Use up your leftovers, create colourful edible art or create family comfort food: pierogi is all that and more.
Kylie Walker

3 Jun 2020 - 11:39 AM  UPDATED 29 Apr 2022 - 7:01 PM

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Making pierogi, says Zuza Zak, is like wrapping your heart up “in a warm doughy quilt”.

The Polish-born writer and keen cook has been making a lot of the half-moon-shaped dumplings lately. They have been ideal lockdown food (you can make them with all sorts of fillings – “the filling combinations are endless and you can use any leftovers,” she says), and because they freeze well, she’s been stocking the freezer ahead of the arrival of a new baby.

These delicious dumplings are usually half-moon shaped, made by folding circles of a simple pasta-like dough, and cooked by boiling, but as Zak explains, there are endless variations: coloured doughs (such as her glorious pink pierogi), sweet and savoury fillings, and baked pierogi.

Inspired by seeing Zak’s plump and pretty pierogi on her Instagram feed, including dumpling making with her daughter and intriguing mini dumplings called pierogi ruskie, we asked her to tell us more about these Eastern European favourites.


“Pierogi is the Polish word for anything with a pierogi shape - so they could be boiled or baked. Vareniki is the Ukrainian word for pierogi, referring to the boiled dumplings only. Pierogi ruskie is the Polish name for (boiled) pierogi stuffed with potato, curd cheese and onion. I always thought they referred to Russian style, but since they are not known in Russia, I believe these pierogi are actually Ruthenian in origin. Piroshki, I believe, are always baked, and known in Russia and Ukraine.”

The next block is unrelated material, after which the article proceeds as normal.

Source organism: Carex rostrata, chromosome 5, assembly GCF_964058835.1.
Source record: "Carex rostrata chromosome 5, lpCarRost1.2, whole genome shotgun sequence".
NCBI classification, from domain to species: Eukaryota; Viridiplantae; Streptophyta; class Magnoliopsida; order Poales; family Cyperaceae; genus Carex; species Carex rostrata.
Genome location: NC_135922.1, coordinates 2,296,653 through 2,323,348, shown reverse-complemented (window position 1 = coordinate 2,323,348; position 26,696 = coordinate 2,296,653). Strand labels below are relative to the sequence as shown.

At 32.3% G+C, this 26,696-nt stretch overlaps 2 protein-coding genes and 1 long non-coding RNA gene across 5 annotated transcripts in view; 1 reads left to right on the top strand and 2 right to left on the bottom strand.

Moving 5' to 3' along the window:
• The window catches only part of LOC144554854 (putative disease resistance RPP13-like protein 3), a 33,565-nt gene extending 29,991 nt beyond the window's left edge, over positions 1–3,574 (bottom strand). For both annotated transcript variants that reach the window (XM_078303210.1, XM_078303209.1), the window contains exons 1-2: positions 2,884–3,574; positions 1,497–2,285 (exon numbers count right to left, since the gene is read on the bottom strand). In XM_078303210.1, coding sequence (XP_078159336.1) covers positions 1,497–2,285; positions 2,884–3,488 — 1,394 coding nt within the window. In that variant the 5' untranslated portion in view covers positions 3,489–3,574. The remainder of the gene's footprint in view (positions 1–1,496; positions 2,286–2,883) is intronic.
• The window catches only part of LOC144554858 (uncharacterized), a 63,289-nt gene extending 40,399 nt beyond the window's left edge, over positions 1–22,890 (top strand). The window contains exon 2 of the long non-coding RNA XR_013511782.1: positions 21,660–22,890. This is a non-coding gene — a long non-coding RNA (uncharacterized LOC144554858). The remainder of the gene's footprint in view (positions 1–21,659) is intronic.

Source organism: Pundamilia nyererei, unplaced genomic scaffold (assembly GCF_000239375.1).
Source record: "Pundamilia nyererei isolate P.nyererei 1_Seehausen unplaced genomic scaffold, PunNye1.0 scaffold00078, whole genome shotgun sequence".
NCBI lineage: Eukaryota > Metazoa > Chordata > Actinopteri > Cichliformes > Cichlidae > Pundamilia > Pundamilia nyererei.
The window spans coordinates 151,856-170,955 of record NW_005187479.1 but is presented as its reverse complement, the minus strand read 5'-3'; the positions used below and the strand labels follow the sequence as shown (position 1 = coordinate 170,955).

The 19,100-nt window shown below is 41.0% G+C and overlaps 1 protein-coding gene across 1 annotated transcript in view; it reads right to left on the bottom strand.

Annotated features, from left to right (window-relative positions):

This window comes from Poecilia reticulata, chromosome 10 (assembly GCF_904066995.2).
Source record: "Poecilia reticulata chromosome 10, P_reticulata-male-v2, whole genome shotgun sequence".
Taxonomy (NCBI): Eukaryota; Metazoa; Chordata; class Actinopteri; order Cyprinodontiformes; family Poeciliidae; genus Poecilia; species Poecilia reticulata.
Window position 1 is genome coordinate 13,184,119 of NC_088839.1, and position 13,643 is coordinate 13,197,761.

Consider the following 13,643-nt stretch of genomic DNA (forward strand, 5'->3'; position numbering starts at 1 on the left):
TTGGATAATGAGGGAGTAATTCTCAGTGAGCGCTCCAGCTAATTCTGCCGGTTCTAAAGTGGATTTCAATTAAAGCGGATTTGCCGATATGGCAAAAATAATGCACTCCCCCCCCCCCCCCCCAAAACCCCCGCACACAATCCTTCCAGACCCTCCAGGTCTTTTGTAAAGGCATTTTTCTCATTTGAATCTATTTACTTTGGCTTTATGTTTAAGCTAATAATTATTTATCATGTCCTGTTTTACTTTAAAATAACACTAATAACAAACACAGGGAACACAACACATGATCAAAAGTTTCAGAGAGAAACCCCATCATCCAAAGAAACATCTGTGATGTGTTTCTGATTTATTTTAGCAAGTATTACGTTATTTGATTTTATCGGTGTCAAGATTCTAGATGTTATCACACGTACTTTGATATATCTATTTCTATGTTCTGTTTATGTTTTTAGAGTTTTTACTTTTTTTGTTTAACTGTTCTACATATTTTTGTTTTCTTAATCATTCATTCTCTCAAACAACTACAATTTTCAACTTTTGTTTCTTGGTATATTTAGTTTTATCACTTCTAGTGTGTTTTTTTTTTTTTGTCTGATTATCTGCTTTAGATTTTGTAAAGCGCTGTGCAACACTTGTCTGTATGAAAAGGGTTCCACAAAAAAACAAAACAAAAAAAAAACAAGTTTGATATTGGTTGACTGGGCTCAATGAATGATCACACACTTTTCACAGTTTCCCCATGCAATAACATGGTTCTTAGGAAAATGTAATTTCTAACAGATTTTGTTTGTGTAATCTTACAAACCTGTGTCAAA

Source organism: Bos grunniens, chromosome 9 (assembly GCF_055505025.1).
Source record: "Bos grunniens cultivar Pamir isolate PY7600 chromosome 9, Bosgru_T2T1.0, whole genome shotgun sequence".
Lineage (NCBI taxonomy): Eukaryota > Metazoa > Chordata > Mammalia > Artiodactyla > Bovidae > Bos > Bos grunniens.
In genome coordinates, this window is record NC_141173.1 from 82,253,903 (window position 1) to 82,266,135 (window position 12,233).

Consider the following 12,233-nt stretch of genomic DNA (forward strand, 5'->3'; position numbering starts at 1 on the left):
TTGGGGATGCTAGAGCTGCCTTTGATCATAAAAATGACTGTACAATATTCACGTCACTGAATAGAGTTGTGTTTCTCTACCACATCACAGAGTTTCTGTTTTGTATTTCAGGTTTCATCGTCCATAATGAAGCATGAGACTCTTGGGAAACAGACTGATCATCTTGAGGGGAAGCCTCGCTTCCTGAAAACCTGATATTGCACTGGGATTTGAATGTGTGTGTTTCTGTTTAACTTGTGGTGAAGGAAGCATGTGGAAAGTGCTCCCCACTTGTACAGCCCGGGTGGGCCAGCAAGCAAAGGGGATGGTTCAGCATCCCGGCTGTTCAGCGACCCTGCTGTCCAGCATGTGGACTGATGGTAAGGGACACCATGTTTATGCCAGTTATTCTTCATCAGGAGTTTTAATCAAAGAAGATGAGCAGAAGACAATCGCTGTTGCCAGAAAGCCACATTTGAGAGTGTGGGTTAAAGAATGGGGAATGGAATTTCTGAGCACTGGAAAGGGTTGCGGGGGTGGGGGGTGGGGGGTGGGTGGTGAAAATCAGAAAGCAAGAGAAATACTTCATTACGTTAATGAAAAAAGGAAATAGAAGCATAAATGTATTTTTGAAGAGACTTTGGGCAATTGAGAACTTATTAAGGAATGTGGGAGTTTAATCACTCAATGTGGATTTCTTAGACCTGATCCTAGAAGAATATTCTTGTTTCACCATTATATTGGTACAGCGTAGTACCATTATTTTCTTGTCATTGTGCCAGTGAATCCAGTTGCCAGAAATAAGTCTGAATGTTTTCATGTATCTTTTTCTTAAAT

Making pierogi takes Zak, who now lives in London, back to her childhood in Poland, when she made them with her grandmother.

“I love to experiment with both fillings and the dough, but I also love the familiarity of the act itself. It takes me back to the minuscule kitchen of my Babcia Ziuta (my mum’s mum who passed away a few years ago) as a child,” she writes on her website, in a post about poppy seed and chocolate pierogi. There’s something “warm and ancient” about making pierogi, she writes, that “reaches the core of the being, wrapping it up in a warm, doughy quilt.”

Now, she passes that tradition on to her daughter Nusia.